Billy Lynn's Long Halftime Walk
Billy Lynn's Long Halftime Walk is a bizarre, if not downright messy look at PTSD and Military bravado -- tackling wartime heroics with a lingering batch of depression that's both interesting, yet off-putting.
Director Ang Lee‘s latest wartime drama Billy Lynn’s Long Halftime Walk is an interesting mess of a film, struggling to piece together a coherent story, despite starring many known names, such as Steve Martin, Garrett Hedlund, Chris Tucker, Vin Diesel and Kristen Stewart, while also introducing Joe Alwyn. Unfortunately, the star power does very little, while Lee’s visuals and storytelling methods keep Billy Lynn emotionally void, despite such emotional material.
Billy Lynn (Joe Alwyn) is a sudden war hero after footage of him coming to the rescue of his superior (Vin Diesel) goes viral. Suddenly, the worst day of his life becomes the best day of everyone else in America’s and now Billy is faced with the horrid pleasure of re-living those moments over and over as he and the rest of his squad tour America in hopes of inspiring and sharing their story.
Billy Lynn’s Long Halftime Walk is an interesting concept for a film, based on the book of the same name. It’s interesting because it approaches PTSD in a very strange way, partially acknowledging that it is a real thing that effects many soldiers returning home today, but also partially in a lazy way that uses it as a crutch for the rest of the film to stand on.
Billy is clearly a damaged young man that has seen more than enough war to leave him confused and vulnerable, yet the film’s story only focuses on the bad moments without much of a focus on the good.
It’s a troubling film to watch because it never deals with the situation or handles the pressure. It instead throws Billy to the wolves and wastes most of its running time on what-if scenarios that Billy keeps playing over and over in his head.
Yet the film is still a valuable watch for those that don’t truly understand how PTSD creeps its way into the lives of our beloved soldiers and how it lingers, long after an incident or event.
It also presents a twisted viewpoint on heroism and what some people think patriotism really is.
I’m not saying that Billy Lynn captures these moments and emotions perfectly or even paints a clear picture of what it’s trying to say, but I will say that Billy Lynn deserves points for trying to tackle such difficult source material. And it follows through until the very end, despite making the thematic choices that it does.
As a book, I’d imagine Billy Lynn is one fascinating read, but as a film it chugs along at a slow pace that relies too heavily on zoomed-up shots of both Billy’s friends and random strangers that try to act like they understand what Billy and his squad have gone through.
The film has been highly discussed from a technical standpoint for being one of the first films shot in 4K 3D and presented in 120 frames per second at very few locations around the world. Those that have seen it in this new groundbreaking format have commented saying that the film truly feels like an entirely different experience and that 120FPS might be the future of cinema.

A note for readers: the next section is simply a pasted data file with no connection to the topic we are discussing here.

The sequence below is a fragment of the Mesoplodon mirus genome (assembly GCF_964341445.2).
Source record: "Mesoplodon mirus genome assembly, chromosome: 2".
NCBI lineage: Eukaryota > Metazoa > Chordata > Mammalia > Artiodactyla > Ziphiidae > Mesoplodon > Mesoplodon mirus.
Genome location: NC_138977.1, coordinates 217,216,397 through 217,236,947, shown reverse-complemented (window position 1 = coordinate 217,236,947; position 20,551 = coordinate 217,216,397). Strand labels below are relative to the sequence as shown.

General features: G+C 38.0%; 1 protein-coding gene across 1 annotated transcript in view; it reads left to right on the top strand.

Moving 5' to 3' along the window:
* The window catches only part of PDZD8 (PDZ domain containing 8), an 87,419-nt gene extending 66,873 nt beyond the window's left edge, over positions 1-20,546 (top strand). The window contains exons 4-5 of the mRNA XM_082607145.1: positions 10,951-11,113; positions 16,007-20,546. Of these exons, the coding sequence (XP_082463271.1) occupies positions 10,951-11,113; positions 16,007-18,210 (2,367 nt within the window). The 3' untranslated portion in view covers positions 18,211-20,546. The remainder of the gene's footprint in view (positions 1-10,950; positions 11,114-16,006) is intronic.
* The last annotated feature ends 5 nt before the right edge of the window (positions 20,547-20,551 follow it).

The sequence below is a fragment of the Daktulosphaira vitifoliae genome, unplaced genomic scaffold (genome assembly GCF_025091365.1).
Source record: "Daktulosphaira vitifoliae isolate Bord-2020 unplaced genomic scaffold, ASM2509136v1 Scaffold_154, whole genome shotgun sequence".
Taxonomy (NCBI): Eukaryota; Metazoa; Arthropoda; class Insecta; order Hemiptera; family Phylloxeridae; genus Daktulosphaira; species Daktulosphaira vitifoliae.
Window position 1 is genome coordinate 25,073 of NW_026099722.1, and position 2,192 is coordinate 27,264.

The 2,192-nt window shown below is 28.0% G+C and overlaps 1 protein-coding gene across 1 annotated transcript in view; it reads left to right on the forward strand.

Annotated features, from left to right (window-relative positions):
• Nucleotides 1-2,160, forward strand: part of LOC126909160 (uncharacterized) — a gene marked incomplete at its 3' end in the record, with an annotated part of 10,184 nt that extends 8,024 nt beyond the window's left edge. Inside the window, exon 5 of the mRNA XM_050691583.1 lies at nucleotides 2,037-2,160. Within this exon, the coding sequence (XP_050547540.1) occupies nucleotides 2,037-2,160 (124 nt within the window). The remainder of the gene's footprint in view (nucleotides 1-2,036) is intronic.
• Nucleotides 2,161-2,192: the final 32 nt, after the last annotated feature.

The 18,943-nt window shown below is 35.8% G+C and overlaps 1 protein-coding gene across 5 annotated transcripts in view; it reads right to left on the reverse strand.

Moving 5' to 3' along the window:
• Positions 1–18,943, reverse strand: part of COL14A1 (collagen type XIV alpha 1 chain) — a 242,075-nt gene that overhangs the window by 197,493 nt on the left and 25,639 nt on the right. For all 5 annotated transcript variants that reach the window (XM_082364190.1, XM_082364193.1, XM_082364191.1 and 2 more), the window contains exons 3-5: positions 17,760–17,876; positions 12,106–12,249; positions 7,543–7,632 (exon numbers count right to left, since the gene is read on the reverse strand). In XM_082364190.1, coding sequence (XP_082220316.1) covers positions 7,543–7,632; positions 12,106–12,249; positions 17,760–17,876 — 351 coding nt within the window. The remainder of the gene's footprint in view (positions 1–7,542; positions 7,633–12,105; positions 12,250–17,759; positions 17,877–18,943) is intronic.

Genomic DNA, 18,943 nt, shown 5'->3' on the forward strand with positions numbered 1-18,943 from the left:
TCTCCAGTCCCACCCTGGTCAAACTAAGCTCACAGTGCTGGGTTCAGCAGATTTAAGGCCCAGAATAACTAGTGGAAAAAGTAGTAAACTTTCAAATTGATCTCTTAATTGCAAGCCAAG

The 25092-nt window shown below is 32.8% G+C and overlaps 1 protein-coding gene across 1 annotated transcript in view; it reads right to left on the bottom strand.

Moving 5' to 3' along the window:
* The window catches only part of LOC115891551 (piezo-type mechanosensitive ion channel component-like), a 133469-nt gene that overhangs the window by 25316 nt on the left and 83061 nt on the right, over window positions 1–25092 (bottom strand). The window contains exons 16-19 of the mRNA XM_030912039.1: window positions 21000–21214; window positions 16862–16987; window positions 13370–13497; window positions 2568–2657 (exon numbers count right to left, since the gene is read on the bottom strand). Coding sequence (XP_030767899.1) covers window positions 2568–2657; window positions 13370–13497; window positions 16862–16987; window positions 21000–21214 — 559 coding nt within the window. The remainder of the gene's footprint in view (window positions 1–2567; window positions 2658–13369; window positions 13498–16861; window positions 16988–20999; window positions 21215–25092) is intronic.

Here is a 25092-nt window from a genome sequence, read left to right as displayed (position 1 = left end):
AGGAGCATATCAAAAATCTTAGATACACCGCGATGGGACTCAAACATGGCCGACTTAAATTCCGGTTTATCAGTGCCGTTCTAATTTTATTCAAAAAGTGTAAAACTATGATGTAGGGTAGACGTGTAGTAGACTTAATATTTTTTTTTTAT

But those like me that only had the chance to see the film in 2D at the traditional 24 frames per second are greeted with a visually odd film that relies far too much on slow motion shots and zoomed-up facial shots of characters as they spit out dialogue towards Billy.
It’s a disjointing feeling as the camera stiffly moves back and forth between zoomed-up close ups and random side shots of Billy as tears stream down his face and it honestly just doesn’t work, visually.
Ang Lee is known as a visual director that makes you feel with his images, yet Billy Lynn is a flat film that does not benefit from his usually-artistic eye.
Part of me believes that Lee got too caught up in the tech behind making the film. Perhaps he forgot that a good story, with rich characters make for a far better film than fancy 4K 3D sped up to 120FPS?
I’d love to see the film in its intended viewing format, but until that day comes I can only comment on what is widely available, which is the 2D 24FPS cut and the film as a whole.
Billy Lynn’s Long Halftime Walk is a random assortment of emotions and ideas, barely registering as anything more than a star-studded flop. Newcomer Joe Alwyn gives Billy a shy and depressed demeanor that doesn’t deserve much praise, while seasoned vets like Chris Tucker and Steve Martin simply show up to collect a check.
Vin Diesel and Garrett Hedlund attempt to extend their performances beyond pages on a script, but both lack both the charm and charisma to truly succeed.
The only real worthwhile performance comes from Kristen Stewart. She manages to give the film a balancing batch of emotions that at the very least try to conflict with the rest of the film’s washed-over feel.
Billy Lynn’s Long Halftime Walk unfortunately is a film that most will forget within a few weeks, while the rest of us movie buffs wish we could’ve witnessed the film in 120FPS, but are also debating with the idea of having to ever watch this film again, only to checkout the new format.